This seems like something I shouldn’t be seeing, some- thing wounded and private that fills up my throat. I flip my- self around in my seat and start picking through the things we brought and chide myself yet again for the miserable packing job I did. Since I was basically out of my mind trying to get out of the house, I took a whole package of toothbrushes, an armful of books, my River Phoenix poster, plus I emptied out my underwear drawer, but totally forgot to pack any shoes, so all I have are some flip-flops I bought at the truck stop outside of Las Cruces after that man came to the window, slurring, You got nice legs. Tap, tap tap. You got such nice legs.
My flip-flops are covered in Cheeto dust from a bag that got upended. I slip them on anyway, watching Roxy take her sunglasses off and prop them on her head.
“Son of a bitch!” my aunt says, her voice tinny as she catches sight of Roxy’s eye. “Oh my God, that’s really bad, Rox. You made it sound like nothing. That’s not nothing.”
“Ellie,” Roxy says, trying to put laughter in her voice. “I’m here now. We’re here now.”
There’s a pause.
“You look the same,” Elle says. “Except the hair. You went full Marilyn Monroe.”
“What about you?” Roxy says, fussing at her platinum waves with her palm. “You go full granola warrior? When’s the last time you ate a burger?”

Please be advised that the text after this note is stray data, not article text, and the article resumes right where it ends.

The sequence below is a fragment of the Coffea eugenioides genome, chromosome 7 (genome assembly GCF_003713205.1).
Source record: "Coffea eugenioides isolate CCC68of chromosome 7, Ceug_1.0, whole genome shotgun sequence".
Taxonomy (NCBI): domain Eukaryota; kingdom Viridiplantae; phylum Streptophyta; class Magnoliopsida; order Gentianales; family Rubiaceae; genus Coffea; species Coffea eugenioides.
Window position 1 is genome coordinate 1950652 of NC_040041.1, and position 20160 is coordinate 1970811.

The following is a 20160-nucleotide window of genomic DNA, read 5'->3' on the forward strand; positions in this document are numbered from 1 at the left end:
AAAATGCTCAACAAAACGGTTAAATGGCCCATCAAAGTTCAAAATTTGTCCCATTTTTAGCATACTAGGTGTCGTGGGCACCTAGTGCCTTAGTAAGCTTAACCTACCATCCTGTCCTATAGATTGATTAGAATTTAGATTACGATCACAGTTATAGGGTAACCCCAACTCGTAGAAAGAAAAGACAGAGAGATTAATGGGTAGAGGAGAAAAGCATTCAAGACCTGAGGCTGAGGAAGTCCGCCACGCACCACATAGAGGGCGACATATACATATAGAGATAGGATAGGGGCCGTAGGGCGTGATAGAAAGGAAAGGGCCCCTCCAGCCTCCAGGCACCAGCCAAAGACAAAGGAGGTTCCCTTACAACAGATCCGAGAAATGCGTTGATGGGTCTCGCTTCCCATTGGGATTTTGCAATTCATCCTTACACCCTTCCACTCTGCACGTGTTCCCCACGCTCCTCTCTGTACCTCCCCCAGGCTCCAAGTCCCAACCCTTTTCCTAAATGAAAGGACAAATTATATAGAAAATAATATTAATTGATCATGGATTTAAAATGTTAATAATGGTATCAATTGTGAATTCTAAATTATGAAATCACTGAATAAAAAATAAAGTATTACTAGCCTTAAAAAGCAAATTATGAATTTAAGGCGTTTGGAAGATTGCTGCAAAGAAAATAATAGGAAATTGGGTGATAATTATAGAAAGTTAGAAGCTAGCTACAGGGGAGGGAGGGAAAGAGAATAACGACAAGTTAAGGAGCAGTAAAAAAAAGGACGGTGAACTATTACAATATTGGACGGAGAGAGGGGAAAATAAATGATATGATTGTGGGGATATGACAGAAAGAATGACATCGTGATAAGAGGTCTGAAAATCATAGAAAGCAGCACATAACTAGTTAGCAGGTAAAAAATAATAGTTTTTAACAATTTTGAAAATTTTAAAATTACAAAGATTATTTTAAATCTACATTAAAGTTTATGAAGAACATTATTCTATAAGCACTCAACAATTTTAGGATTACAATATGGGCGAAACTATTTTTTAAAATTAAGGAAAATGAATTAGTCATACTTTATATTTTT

“You know I don’t do that. It’s no good for us. Definitely no good for the poor cows.”
“It’s fine for me.” Roxy lifts Elle’s arm and puckers her nose. “What’s going on with your armpits? May not eat meat but you got animals under there, looks like.”
“Shaving is subjugation.”
“Shaving is a mercy for all mankind.”
They erupt into laughter and hug each other again.
“Well, where is she, my little baby niece?” Elle swings the car door open. “Oh, Mayhem.” She scoops me out with two strong arms. Right then I realize just how truly tired I am. She seems to know, squeezes extra hard for a second before letting me go. She smells like the sandalwood soap Roxy buys sometimes. “My baby girl,” Elle says, “you have no idea how long I’ve been waiting to see you. How much I’ve missed you.”
Roxy circles her ear with a finger where Elle can’t see her.
Crazy, she mouths. I almost giggle.
About the AUTHOR:
Estelle Laure, the author of This Raging Light and But Then I Came Back believes in love, magic, and the power of facing hard truths. She has a BA in Theatre Arts and an MFA from Vermont College of Fine Arts in Writing for Children and Young Adults, and she lives in Taos, New Mexico, with her family. Her work is translated widely around the world.